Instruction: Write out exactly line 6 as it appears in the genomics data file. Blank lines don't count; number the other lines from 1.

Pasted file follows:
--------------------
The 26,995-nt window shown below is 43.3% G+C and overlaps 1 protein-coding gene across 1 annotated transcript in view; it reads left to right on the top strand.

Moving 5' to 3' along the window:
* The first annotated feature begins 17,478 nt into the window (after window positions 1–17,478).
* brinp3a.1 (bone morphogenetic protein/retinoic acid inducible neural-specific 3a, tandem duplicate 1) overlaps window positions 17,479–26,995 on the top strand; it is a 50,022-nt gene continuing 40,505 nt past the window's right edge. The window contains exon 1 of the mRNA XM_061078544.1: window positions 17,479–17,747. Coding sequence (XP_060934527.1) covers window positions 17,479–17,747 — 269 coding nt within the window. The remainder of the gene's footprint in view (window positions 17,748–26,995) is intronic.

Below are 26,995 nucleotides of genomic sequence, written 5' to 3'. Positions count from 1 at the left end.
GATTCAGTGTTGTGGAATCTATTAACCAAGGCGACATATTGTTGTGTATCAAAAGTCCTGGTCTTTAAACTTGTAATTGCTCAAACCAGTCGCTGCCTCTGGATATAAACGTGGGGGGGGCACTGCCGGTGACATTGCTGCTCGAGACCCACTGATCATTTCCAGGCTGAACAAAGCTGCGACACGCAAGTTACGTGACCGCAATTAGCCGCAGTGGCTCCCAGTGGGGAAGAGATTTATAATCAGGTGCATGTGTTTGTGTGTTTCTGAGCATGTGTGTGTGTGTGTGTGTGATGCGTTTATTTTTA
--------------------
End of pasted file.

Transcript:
GATTCAGTGTTGTGGAATCTATTAACCAAGGCGACATATTGTTGTGTATCAAAAGTCCTGGTCTTTAAACTTGTAATTGCTCAAACCAGTCGCTGCCTCTGGATATAAACGTGGGGGGGGCACTGCCGGTGACATTGCTGCTCGAGACCCACTGATCATTTCCAGGCTGAACAAAGCTGCGACACGCAAGTTACGTGACCGCAATTAGCCGCAGTGGCTCCCAGTGGGGAAGAGATTTATAATCAGGTGCATGTGTTTGTGTGTTTCTGAGCATGTGTGTGTGTGTGTGTGTGATGCGTTTATTTTTA